On our final day in Cairo, with Tony off doing his work thing, Anna Grace and I had great confidence that we could navigate the nearly 1.000 year old market without a guide. We have bargained our way through the souk in Sarajevo and the Grande Dame of markets, Istanbul’s Grand Bazaar, so we knew what to expect. (Though, because that was also the day the EgyptAir hijacking story was developing, we asked our driver to remain at the market while we shopped, as a precaution.)
High atop a hill in Cairo sits an Islamic fortress, built in the 1100s to protect the city from Crusaders.
The afternoon of our first day was spent exploring Coptic, or Old Cairo and its medieval streets upon which sit Orthodox, Christian, Muslim and Jewish houses of worship. That people of different religions could worship peacefully together in ancient times made us wonder why it is so difficult in contemporary times.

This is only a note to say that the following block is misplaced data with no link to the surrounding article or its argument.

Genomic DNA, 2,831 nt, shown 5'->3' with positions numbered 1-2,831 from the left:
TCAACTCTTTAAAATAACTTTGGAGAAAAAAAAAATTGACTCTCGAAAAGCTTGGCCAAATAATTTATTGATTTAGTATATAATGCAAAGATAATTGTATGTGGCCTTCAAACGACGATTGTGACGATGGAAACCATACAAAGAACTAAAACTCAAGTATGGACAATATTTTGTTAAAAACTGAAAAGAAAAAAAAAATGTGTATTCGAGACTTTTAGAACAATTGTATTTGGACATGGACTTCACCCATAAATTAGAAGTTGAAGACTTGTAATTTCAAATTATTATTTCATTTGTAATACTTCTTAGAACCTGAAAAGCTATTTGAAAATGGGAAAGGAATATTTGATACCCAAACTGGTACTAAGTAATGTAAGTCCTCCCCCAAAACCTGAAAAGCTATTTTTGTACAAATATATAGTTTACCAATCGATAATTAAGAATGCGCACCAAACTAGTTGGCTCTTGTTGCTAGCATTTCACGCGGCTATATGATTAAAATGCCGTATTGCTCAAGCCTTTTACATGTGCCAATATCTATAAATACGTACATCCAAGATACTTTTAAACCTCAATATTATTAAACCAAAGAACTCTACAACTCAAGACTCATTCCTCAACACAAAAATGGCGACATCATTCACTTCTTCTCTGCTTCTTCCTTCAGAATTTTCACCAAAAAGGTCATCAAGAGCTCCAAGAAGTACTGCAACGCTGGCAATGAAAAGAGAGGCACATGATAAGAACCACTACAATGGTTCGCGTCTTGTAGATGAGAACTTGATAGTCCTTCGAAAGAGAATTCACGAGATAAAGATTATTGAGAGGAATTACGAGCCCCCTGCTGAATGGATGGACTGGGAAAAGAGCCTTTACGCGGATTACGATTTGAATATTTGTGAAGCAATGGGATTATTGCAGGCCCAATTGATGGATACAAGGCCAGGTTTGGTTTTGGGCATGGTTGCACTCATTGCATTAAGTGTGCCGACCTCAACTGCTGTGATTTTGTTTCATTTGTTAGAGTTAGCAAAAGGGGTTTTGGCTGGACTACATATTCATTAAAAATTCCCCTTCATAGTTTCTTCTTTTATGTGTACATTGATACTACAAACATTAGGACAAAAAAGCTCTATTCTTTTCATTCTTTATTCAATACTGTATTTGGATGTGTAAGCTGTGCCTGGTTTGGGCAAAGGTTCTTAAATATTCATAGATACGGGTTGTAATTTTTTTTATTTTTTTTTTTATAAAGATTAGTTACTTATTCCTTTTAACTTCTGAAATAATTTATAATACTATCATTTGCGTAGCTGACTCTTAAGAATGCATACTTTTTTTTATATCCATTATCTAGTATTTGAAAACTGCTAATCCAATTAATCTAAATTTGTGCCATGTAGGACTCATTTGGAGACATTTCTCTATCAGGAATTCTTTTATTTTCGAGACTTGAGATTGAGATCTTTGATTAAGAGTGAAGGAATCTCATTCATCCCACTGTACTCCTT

*Tony had organized a work trip to Cairo for a portion of the school spring holiday in the event that Anna Grace and I might be able to join him. Clayton Theodore’s favorite sitter was available, and so the holiday was planned. Tony’s Egyptian colleagues arranged the accommodations for us and somehow Tony’s middle name became the Family Name in the registry, so for three days I was addressed as, “Madame Patrick.” I played my role well, forgetting only once and signing a spa receipt with my name and causing but a tiny kerfuffle that was quickly resolved. But more on the accommodations in our “upmarket” neighborhood later…